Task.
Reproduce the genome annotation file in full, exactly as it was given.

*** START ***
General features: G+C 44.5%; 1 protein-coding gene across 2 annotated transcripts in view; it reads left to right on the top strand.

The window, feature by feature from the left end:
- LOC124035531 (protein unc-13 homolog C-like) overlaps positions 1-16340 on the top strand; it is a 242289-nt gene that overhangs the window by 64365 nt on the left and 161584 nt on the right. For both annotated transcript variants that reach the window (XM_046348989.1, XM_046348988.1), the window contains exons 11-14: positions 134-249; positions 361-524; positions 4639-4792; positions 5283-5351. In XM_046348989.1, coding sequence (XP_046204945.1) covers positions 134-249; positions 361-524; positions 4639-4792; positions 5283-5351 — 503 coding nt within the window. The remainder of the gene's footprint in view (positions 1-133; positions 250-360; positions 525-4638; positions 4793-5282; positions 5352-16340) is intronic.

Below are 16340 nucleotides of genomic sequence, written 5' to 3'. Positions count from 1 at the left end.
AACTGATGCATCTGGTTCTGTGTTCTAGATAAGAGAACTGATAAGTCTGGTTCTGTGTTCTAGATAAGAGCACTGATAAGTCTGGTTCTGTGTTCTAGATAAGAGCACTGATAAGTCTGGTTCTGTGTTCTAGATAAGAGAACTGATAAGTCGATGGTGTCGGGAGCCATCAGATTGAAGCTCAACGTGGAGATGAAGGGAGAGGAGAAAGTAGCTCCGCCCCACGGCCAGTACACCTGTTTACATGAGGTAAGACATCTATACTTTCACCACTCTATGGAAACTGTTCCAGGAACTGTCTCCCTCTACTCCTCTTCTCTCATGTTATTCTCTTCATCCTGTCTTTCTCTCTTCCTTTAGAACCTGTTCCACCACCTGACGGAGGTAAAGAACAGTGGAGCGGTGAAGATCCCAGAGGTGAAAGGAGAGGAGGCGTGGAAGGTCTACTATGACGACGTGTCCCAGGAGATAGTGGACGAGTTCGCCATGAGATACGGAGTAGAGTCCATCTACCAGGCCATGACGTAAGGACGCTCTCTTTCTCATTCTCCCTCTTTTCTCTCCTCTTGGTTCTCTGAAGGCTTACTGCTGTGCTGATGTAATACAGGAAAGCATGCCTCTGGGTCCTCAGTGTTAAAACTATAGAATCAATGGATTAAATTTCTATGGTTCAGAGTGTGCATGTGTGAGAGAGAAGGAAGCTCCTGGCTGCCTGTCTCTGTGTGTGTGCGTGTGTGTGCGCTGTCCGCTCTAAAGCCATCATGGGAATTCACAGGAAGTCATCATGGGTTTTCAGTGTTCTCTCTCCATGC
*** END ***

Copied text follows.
General features: G+C 44.5%; 1 protein-coding gene across 2 annotated transcripts in view; it reads left to right on the top strand.

The window, feature by feature from the left end:
- LOC124035531 (protein unc-13 homolog C-like) overlaps positions 1-16340 on the top strand; it is a 242289-nt gene that overhangs the window by 64365 nt on the left and 161584 nt on the right. For both annotated transcript variants that reach the window (XM_046348989.1, XM_046348988.1), the window contains exons 11-14: positions 134-249; positions 361-524; positions 4639-4792; positions 5283-5351. In XM_046348989.1, coding sequence (XP_046204945.1) covers positions 134-249; positions 361-524; positions 4639-4792; positions 5283-5351 — 503 coding nt within the window. The remainder of the gene's footprint in view (positions 1-133; positions 250-360; positions 525-4638; positions 4793-5282; positions 5352-16340) is intronic.

Below are 16340 nucleotides of genomic sequence, written 5' to 3'. Positions count from 1 at the left end.
AACTGATGCATCTGGTTCTGTGTTCTAGATAAGAGAACTGATAAGTCTGGTTCTGTGTTCTAGATAAGAGCACTGATAAGTCTGGTTCTGTGTTCTAGATAAGAGCACTGATAAGTCTGGTTCTGTGTTCTAGATAAGAGAACTGATAAGTCGATGGTGTCGGGAGCCATCAGATTGAAGCTCAACGTGGAGATGAAGGGAGAGGAGAAAGTAGCTCCGCCCCACGGCCAGTACACCTGTTTACATGAGGTAAGACATCTATACTTTCACCACTCTATGGAAACTGTTCCAGGAACTGTCTCCCTCTACTCCTCTTCTCTCATGTTATTCTCTTCATCCTGTCTTTCTCTCTTCCTTTAGAACCTGTTCCACCACCTGACGGAGGTAAAGAACAGTGGAGCGGTGAAGATCCCAGAGGTGAAAGGAGAGGAGGCGTGGAAGGTCTACTATGACGACGTGTCCCAGGAGATAGTGGACGAGTTCGCCATGAGATACGGAGTAGAGTCCATCTACCAGGCCATGACGTAAGGACGCTCTCTTTCTCATTCTCCCTCTTTTCTCTCCTCTTGGTTCTCTGAAGGCTTACTGCTGTGCTGATGTAATACAGGAAAGCATGCCTCTGGGTCCTCAGTGTTAAAACTATAGAATCAATGGATTAAATTTCTATGGTTCAGAGTGTGCATGTGTGAGAGAGAAGGAAGCTCCTGGCTGCCTGTCTCTGTGTGTGTGCGTGTGTGTGCGCTGTCCGCTCTAAAGCCATCATGGGAATTCACAGGAAGTCATCATGGGTTTTCAGTGTTCTCTCTCCATGC